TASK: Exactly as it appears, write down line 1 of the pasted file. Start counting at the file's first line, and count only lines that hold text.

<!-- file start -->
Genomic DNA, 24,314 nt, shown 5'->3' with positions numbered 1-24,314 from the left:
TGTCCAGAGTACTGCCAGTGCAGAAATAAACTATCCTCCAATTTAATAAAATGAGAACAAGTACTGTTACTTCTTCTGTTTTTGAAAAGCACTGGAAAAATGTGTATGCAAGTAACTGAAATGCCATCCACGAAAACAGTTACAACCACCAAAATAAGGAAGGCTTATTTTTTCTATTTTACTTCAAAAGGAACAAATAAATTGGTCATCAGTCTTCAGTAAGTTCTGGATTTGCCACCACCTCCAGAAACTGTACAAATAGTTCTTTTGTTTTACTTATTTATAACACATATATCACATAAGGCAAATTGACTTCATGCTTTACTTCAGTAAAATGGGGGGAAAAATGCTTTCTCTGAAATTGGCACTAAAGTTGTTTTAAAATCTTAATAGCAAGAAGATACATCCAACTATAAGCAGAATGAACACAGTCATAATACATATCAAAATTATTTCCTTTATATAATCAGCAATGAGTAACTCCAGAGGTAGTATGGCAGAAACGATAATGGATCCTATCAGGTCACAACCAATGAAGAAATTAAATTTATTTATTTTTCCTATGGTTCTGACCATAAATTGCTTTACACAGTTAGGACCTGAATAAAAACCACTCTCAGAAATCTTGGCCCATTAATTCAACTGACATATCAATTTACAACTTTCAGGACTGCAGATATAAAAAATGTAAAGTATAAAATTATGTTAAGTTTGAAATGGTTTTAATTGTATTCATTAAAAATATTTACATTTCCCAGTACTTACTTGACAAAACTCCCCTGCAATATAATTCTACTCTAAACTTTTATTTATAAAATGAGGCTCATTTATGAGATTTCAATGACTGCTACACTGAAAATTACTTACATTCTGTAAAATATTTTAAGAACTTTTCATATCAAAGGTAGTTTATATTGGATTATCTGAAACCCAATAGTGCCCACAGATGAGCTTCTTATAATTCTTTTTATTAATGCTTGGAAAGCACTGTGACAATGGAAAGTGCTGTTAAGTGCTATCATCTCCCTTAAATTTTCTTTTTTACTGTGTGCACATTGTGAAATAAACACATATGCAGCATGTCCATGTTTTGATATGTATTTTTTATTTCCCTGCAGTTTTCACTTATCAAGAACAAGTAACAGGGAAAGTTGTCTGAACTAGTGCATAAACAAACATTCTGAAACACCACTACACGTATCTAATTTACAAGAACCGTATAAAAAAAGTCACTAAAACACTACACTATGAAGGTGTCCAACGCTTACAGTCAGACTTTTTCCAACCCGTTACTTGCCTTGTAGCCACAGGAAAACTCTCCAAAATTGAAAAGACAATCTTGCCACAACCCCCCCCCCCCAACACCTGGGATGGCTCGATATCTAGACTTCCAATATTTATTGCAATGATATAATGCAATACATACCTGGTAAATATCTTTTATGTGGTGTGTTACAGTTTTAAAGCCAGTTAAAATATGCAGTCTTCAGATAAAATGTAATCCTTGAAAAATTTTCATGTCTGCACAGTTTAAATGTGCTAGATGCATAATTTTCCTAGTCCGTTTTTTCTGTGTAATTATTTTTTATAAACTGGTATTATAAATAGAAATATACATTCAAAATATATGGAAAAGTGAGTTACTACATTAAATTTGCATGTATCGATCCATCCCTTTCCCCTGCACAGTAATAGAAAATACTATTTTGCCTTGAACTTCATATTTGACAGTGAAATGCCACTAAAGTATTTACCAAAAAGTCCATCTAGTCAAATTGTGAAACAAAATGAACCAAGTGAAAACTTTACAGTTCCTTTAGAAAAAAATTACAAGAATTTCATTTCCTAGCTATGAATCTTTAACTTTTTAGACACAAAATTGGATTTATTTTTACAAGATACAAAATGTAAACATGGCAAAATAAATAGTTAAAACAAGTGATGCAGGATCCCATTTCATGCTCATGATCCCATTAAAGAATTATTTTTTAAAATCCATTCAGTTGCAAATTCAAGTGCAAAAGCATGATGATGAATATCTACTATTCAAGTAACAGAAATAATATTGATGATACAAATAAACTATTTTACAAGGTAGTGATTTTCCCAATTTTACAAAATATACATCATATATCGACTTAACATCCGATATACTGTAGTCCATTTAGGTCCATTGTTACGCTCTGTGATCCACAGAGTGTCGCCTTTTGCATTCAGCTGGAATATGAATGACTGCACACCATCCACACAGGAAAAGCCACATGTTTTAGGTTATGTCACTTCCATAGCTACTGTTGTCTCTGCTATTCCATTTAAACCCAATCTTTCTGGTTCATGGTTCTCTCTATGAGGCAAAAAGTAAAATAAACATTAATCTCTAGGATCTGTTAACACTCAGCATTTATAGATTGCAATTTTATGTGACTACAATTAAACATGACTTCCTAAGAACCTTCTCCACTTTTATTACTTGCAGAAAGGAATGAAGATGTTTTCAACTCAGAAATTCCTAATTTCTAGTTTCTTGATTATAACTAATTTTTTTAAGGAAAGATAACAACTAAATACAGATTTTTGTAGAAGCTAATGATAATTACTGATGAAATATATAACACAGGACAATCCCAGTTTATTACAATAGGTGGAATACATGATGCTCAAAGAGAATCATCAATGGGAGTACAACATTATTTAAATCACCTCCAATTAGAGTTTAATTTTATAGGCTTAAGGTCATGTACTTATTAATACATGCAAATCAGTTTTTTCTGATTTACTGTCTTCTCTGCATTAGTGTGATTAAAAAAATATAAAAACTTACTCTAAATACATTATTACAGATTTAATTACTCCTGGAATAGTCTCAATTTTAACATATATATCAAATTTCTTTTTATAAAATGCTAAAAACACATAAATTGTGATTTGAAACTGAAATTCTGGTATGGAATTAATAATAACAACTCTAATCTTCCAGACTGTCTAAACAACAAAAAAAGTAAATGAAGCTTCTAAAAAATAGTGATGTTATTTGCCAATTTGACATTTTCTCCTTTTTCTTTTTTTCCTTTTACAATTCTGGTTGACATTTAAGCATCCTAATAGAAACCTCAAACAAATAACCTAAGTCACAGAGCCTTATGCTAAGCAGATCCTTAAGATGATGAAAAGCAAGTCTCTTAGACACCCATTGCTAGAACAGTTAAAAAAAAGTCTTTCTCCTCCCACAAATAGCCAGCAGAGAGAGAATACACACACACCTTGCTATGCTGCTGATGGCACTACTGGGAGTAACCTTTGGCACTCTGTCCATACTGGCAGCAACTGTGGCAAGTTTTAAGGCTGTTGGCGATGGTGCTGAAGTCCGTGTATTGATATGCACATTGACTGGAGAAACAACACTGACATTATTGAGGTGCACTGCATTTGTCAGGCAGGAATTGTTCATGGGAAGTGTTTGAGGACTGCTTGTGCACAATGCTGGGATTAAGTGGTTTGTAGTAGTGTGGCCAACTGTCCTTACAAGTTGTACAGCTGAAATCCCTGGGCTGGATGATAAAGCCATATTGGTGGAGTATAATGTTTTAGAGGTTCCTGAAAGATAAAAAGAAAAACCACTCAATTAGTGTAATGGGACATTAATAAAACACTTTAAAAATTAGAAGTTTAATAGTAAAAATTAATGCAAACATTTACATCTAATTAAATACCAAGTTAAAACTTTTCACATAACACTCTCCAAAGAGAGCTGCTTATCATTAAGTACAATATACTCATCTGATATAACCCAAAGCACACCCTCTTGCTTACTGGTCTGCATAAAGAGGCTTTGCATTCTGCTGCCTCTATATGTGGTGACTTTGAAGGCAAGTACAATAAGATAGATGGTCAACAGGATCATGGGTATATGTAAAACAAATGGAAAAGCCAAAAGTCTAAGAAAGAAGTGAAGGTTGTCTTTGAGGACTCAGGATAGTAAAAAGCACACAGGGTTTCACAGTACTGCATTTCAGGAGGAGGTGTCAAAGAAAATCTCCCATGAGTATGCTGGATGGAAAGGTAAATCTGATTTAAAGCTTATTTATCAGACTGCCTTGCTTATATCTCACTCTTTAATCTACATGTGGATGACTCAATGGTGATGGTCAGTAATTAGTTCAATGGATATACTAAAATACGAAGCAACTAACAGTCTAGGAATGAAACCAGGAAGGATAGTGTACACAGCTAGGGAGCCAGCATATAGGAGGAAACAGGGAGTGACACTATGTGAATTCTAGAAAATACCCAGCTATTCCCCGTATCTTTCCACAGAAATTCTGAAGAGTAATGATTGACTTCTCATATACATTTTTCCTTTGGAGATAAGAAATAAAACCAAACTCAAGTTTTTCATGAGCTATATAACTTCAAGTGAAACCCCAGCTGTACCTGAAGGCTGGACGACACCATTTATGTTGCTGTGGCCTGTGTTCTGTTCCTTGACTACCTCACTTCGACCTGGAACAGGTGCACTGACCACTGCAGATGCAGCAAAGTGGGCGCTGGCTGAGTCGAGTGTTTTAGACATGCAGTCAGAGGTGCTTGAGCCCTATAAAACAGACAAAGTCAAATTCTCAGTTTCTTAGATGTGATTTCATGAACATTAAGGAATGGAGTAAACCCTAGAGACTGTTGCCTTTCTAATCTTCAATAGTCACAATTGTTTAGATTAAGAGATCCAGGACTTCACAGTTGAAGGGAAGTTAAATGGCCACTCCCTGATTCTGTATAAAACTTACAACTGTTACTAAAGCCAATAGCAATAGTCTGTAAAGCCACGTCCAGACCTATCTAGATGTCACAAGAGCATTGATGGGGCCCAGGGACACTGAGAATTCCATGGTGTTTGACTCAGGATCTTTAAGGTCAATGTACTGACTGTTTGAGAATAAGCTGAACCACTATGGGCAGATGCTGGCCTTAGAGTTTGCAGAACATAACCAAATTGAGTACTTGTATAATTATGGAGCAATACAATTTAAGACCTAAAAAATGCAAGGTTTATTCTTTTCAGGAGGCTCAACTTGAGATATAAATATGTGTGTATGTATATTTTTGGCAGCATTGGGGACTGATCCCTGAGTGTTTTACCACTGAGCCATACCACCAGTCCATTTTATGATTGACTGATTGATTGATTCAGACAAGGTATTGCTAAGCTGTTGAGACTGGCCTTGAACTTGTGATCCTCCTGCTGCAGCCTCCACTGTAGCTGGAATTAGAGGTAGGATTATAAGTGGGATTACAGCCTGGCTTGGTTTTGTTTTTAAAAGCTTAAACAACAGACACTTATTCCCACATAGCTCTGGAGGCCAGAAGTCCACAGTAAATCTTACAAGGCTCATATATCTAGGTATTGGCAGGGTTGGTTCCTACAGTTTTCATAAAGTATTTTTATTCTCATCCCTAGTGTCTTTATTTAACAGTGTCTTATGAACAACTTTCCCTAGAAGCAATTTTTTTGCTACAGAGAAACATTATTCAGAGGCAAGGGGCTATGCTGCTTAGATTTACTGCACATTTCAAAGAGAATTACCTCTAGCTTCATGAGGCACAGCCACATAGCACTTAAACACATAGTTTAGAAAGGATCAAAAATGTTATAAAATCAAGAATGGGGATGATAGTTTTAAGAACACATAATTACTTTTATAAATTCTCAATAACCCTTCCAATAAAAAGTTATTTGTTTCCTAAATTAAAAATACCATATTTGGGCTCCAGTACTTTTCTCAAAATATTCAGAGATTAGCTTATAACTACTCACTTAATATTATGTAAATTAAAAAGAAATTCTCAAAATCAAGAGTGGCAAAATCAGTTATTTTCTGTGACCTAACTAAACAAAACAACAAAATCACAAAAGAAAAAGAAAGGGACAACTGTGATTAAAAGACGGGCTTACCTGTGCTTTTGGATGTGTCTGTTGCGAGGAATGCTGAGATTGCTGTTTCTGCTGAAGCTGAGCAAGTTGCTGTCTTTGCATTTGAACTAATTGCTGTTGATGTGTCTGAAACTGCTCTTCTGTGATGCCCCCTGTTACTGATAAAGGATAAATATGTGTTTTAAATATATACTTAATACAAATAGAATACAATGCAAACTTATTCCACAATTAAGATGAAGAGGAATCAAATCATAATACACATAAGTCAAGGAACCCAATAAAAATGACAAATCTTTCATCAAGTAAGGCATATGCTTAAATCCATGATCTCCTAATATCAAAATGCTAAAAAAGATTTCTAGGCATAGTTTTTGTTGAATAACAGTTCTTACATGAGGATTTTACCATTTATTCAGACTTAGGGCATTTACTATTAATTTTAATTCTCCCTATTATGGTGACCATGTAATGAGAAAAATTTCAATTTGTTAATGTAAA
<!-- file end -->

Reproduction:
Genomic DNA, 24,314 nt, shown 5'->3' with positions numbered 1-24,314 from the left: